“Trust yourself, you know more than you think you do.” – Benjamin Spock.
I feel this quote is a perfect way to lead in to my first blog post. I have been kicking around the idea for a few weeks now, but have been making excuse after excuse of not getting started.
The excuse train left and I wasn’t on board today! I need to go with what I know and trust that I can do this. I am a salesman. In reality we all are, we just may not know it. Often we take for granted what we know and assume everyone else knows the same information, but when it all boils down that isn’t necessarily the case.
For instance, trust can have different meanings to different people. I am the type of person that gives my trust to others until they prove I shouldn’t. Others are a little more reserved and they wait to make sure people are trustworthy. Regardless of where you fall in this equation, I feel it is safe to say that trust can be gained or lost in a moments notice.
Being in a profession where speaking with people is my lifeline, I must constantly make sure I am able to come across as a trustworthy person. This has to be done in less than 20 seconds, and most of the time much more quickly than that. This is one of those instances where I take for granted the fact that I am used to starting conversations or quickly building rapport. I have had numerous people ask me how I do it or if I have any suggestions. I decided this could be the perfect avenue to help someone.
For demonstration purposes, our example is going to be a telephone conversation. Once the phone rings, before the person on the receiving end even looks at the caller id or answers, thoughts of “Who is this?”, “where are they calling from?”, or “why are they calling?” arise. Sometimes all of the above. One of the biggest questions though is “What’s in it for me?”
Those questions, in addition to countless others, need to be addressed within 20 seconds. The trick, however is to answer the questions without talking too much and boring the other person causing them to hang up, but giving them enough information to cause curiosity to learn more.
WHO? – Who are you? Just let them know your name and name of company if applicable. Do you have mutual friends or did someone refer you? Had you recently met or did you meet in the past and you are following up? This would be the time to be a “name dropper” but limit it to just one or two people.
WHERE? – Part of this may have been addressed in the who part, but if not, now is the perfect time to let the other person know where you are calling from.
Saving the best for last, “WHAT’S IN IT FOR ME?” or WIIFM – Everybody today is extremely busy. Even if someone isn’t truly busy compared to others, they still think they are. Because of this, when picking up the phone, the person on the other end is going to be wondering how this conversation is going to benefit their life. After you have established who you are and where you are calling from (your reason), you better have a something good lined up because this is your one shot. Think features and benefits. If you have competition, what features do you offer that will benefit this person that others don’t? If you don’t have competition (in all actuality, you do, just maybe not specific) what features and benefits do you offer which warrant continuing this conversation?
Done with the right voice inflection and speed and catching the person at the right time on the right day, you may gain enough trust to continue building the relationship and going further with the conversation.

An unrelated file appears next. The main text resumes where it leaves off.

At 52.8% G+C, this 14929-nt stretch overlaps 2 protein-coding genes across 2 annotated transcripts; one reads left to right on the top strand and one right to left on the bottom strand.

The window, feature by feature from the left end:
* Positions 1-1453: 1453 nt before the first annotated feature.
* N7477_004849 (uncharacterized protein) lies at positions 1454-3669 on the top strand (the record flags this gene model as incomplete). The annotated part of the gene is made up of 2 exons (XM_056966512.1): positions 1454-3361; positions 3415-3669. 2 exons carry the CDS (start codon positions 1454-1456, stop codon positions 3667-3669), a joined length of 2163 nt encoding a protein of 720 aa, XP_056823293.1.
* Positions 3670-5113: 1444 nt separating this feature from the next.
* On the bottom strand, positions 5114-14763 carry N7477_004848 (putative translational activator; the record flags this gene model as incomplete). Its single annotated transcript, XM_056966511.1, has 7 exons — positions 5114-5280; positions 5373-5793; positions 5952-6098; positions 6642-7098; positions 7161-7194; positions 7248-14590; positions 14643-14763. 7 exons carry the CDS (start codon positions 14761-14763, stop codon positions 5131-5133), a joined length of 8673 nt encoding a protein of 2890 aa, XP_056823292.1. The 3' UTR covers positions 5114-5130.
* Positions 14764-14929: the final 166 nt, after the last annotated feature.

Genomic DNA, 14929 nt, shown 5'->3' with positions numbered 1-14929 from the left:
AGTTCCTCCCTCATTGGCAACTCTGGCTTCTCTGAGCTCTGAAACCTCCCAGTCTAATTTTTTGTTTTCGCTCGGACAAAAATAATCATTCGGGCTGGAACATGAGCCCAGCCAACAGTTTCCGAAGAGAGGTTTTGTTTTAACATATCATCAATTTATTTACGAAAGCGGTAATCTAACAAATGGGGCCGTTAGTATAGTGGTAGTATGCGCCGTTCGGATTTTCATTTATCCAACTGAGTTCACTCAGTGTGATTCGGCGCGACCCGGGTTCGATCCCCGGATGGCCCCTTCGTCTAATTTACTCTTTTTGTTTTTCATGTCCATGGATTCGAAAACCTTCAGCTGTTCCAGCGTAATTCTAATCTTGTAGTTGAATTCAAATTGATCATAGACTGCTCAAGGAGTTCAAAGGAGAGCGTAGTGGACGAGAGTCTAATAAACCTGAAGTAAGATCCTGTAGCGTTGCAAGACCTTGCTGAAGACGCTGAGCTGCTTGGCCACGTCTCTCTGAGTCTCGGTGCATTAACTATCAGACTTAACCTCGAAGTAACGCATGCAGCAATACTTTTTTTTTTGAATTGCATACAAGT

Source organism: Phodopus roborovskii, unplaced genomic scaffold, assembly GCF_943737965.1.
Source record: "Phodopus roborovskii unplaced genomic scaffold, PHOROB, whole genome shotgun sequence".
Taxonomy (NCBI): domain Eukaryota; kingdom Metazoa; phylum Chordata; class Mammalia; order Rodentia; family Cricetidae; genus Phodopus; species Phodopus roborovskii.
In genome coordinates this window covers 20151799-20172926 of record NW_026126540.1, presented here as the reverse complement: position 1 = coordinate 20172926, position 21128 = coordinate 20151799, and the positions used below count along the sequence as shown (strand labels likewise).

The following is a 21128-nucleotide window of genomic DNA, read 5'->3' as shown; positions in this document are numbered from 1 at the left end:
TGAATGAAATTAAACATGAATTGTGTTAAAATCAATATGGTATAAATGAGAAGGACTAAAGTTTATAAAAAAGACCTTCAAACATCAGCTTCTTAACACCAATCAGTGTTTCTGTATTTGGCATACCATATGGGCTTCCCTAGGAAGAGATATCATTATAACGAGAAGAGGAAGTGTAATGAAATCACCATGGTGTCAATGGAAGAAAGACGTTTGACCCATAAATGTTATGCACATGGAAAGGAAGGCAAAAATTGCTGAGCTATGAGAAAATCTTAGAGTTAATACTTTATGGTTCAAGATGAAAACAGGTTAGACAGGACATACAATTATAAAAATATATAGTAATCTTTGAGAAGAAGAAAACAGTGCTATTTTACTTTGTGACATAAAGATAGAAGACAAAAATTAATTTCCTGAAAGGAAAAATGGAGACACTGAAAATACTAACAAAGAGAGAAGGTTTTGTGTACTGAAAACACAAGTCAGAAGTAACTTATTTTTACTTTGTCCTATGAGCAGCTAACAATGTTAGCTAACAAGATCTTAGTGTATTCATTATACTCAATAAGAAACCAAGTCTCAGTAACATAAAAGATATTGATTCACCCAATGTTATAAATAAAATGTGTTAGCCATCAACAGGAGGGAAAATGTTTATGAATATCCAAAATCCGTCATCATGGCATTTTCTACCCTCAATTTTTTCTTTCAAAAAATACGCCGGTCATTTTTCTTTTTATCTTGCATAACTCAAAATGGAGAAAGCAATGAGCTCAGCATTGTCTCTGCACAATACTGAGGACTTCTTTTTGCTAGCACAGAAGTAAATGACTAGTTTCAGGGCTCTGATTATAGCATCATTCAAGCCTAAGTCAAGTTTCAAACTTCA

Below is a sample phone conversation using some of the tips above. I have also added some additional questions, but using them is obviously completely up to you. I plan on writing more next week so please check back on Friday and also please leave comments/questions/suggestions as I would greatly appreciate them!
Joe Customer – Hello?
You – Hi, is this Joe?
Joe – Yes, this is he.
You – Hi Joe, my name is Adam Iceskate from XYZ Company. I didn’t interrupt anything too hectic did I? – I let him know my name and my company name and wanted to make sure I wasn’t interrupting anything.
Joe – No, nothing too hectic.
You – OK great! The reason I’m calling is because we share a mutual connection on LinkedIn through Suzy Smith. Are you guys really close or just acquaintances through networking? -Letting him know you share a mutual contact softens the call and shows you aren’t just some random telemarketer (even though you may be!)
Joe – Yes we have known each other for years.
You – Well I was talking with her the other day and she mentioned that your company is looking for some help with your website. Is that the case?
Joe – Yeah, we have been talking about it for a while and we are now at the point we think it’s time to update things.
You – Perfect! I don’t know how familiar you are with XYZ Company, but we specialize in website improvement! (Add 1 feature/1 benefit) I know you are busy, but do you have 10 minutes next week I can come by and put a face with a name and show you how we could possibly help with your updates? -You restate your company name because chances are he wasn’t listening the first time or he forgot it. Here most people will go for the sale, but if you are respectful of the other person’s time, you are more likely to be invited to meet with them.
And that’s it! Assuming the conversation with Suzy did take place and Suzy and Joe didn’t have some terrible falling out, Joe will trust you a little more than someone else who may just call and say:
“Hi, I’m Adam Iceskate from XYZ company. We specialize in website improvement, can I come show how we can update yours?”
Put yourself in Joe’s shoes. Which would you prefer?